India expands Covid-19 vaccine drive as virus surge worsens

·2-min read
A health worker inoculates a man at a medical college in the Indian city of Allahabad

India on Thursday expanded its coronavirus vaccination drive to the 45-60 age group as the country tries to tackle a surge in new infections.

Public and private centres offering jabs would be open every day throughout April including on public holidays in a "significant step to exponentially expand the countrywide vaccination drive", the health ministry said.

The increased urgency follows a rise in cases since early February -- when new daily infections dropped below 9,000 -- to more than 72,000 on Thursday, the highest level since October.

Experts have warned that infections are increasing at a faster pace compared to last year, when single-day cases peaked at almost 100,000 in September.

India has administered more than 65 million vaccination shots to the elderly and other vulnerable groups but at a pace too slow to hit the government's ambitious target of inoculating 300 million people by the end of July.

The state worst hit by the virus has been Maharashtra, home to the country's financial capital Mumbai.

At a makeshift hospital at Bandra Kurla Complex in Mumbai, the number of coronavirus patients admitted had jumped to 940 from 180 three weeks ago, its director Rajesh Dere told AFP.

He said the complex, also the site of one of Mumbai's key vaccination centres, was increasing staffing and its opening hours.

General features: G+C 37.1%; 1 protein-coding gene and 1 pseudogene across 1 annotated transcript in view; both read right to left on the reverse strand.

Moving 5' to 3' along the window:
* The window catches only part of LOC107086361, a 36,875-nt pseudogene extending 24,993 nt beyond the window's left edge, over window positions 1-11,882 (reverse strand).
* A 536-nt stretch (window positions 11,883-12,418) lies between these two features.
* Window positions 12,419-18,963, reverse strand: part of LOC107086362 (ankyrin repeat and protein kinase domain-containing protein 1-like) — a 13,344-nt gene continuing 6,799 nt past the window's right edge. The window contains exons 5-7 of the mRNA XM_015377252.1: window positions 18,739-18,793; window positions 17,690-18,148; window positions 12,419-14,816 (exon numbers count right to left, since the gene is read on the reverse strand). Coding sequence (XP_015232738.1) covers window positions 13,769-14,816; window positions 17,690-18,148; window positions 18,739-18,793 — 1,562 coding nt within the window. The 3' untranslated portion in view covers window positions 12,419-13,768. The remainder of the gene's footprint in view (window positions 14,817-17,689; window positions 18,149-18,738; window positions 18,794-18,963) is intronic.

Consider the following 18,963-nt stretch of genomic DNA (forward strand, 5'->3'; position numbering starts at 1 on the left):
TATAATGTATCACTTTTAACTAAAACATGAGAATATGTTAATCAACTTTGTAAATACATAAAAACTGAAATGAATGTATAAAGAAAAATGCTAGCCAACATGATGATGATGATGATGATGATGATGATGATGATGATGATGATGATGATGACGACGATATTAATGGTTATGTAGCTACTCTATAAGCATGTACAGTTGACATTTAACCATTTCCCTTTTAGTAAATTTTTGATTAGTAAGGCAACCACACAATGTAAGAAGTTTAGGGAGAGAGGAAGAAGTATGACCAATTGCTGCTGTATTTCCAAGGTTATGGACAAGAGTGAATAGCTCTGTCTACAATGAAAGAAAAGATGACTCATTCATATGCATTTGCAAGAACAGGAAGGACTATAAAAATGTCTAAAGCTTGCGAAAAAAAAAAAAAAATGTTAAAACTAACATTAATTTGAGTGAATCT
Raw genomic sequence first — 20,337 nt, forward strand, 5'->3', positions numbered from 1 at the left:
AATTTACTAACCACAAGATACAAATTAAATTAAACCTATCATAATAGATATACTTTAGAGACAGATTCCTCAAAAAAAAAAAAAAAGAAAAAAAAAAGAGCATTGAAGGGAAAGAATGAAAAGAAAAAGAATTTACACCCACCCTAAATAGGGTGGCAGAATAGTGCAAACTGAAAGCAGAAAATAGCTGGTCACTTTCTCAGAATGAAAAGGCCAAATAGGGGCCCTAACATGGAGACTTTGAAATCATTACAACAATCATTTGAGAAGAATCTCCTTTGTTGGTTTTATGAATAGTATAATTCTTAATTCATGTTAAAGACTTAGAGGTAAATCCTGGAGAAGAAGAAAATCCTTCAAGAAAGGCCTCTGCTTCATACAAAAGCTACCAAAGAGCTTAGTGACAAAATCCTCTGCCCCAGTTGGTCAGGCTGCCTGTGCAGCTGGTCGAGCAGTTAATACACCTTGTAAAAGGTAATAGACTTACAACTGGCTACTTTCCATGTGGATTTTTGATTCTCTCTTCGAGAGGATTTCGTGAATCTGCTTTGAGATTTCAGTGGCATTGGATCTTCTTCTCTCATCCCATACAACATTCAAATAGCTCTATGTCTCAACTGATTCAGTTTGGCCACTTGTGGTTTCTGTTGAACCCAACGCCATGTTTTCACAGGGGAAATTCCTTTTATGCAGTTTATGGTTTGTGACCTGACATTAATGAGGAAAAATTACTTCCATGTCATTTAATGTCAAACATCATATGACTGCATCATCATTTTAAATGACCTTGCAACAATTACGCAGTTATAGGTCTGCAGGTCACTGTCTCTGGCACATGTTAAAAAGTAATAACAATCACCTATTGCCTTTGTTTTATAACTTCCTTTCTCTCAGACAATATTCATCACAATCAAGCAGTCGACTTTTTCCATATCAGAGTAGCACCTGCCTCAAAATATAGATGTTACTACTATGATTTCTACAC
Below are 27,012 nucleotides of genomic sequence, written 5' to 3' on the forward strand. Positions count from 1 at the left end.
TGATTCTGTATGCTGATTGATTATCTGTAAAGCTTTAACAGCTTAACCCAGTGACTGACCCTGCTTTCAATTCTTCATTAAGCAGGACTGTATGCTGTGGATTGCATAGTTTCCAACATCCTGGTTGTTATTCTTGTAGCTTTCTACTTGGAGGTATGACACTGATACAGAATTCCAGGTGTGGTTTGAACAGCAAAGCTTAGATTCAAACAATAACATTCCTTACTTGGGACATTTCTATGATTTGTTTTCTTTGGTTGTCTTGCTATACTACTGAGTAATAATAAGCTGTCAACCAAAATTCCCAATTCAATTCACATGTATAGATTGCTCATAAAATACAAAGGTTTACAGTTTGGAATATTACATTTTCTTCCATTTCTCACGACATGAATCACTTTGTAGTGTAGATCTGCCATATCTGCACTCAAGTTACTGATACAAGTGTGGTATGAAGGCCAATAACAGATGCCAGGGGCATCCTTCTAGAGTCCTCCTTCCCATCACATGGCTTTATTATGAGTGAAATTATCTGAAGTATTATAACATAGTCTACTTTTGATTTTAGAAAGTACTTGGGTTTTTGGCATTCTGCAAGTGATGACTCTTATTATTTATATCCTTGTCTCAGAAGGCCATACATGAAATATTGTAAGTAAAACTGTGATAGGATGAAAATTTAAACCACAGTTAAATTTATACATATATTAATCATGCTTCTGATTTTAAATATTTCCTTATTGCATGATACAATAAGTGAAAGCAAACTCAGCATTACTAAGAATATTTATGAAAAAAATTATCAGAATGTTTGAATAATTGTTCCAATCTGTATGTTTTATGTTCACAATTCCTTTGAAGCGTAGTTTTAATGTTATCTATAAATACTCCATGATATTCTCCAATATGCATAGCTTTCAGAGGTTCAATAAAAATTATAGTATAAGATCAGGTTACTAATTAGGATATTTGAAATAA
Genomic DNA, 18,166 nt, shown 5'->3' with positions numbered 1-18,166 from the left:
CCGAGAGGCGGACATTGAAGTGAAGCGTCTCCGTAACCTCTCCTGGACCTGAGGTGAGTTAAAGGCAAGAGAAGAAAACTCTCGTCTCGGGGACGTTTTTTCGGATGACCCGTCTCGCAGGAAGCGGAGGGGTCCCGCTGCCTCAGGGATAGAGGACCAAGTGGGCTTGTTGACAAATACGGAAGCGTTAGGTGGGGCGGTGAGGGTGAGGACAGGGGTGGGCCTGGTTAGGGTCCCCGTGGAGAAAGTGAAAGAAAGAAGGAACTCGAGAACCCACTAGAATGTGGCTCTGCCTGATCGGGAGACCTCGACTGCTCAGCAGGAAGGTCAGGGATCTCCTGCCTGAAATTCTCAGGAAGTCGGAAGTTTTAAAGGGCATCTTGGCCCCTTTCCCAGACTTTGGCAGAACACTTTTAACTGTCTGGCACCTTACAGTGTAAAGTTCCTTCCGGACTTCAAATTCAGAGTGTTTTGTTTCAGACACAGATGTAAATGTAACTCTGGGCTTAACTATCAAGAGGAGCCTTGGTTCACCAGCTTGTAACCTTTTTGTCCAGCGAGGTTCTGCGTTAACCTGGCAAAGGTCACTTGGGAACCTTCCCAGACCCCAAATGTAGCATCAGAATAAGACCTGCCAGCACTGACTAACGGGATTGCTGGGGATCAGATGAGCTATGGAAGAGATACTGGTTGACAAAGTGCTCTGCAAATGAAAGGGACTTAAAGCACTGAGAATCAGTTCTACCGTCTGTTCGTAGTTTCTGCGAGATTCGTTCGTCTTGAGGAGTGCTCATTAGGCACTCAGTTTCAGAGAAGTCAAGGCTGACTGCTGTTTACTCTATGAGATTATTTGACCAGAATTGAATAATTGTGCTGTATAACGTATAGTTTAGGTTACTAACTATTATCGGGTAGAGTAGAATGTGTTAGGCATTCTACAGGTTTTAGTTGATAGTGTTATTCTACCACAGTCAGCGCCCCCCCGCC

"From today, we are running double shifts and can vaccinate 7,000-8,000 in a single day," Dere added.

Bookings for vaccinations are meant to be made via a nationwide government app, but officials at the complex said people could walk in without an appointment.

"There were no hiccups. I didn't register online or via the app, I just came directly to the centre and got the shot," 61-year-old lawyer Ashok Sawant told AFP.

The capital New Delhi has also been experiencing a spike in cases but its zoo reopened to visitors on Thursday, more than a year after it closed its doors.

Hazia Ali, 21, who was visiting Delhi with her family from the neighbouring state of Uttar Pradesh, said they were worried about the virus "but life has to go on".

Housewife Swati Garg, 32, said she brought her children to the zoo as they were bored at home during the school holidays.

"Not many places are open in Delhi so we decided to come here. We are wearing masks and sanitising ourselves so I think we are safe," Garg told AFP.